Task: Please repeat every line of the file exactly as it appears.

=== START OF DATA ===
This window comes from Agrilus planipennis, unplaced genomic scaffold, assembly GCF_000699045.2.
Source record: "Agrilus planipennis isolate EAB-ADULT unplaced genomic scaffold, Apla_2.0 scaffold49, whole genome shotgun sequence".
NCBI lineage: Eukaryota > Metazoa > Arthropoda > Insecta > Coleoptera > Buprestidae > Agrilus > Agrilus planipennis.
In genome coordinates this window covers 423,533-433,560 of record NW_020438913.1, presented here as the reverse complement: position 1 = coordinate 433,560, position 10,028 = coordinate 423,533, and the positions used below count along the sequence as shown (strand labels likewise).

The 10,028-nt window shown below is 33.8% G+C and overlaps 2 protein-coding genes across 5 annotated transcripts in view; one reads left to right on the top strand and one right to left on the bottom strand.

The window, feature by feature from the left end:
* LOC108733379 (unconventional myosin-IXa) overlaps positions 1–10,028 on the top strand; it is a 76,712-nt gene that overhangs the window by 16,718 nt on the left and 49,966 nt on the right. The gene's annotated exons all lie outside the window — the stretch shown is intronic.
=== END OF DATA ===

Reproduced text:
This window comes from Agrilus planipennis, unplaced genomic scaffold, assembly GCF_000699045.2.
Source record: "Agrilus planipennis isolate EAB-ADULT unplaced genomic scaffold, Apla_2.0 scaffold49, whole genome shotgun sequence".
NCBI lineage: Eukaryota > Metazoa > Arthropoda > Insecta > Coleoptera > Buprestidae > Agrilus > Agrilus planipennis.
In genome coordinates this window covers 423,533-433,560 of record NW_020438913.1, presented here as the reverse complement: position 1 = coordinate 433,560, position 10,028 = coordinate 423,533, and the positions used below count along the sequence as shown (strand labels likewise).

The 10,028-nt window shown below is 33.8% G+C and overlaps 2 protein-coding genes across 5 annotated transcripts in view; one reads left to right on the top strand and one right to left on the bottom strand.

The window, feature by feature from the left end:
* LOC108733379 (unconventional myosin-IXa) overlaps positions 1–10,028 on the top strand; it is a 76,712-nt gene that overhangs the window by 16,718 nt on the left and 49,966 nt on the right. The gene's annotated exons all lie outside the window — the stretch shown is intronic.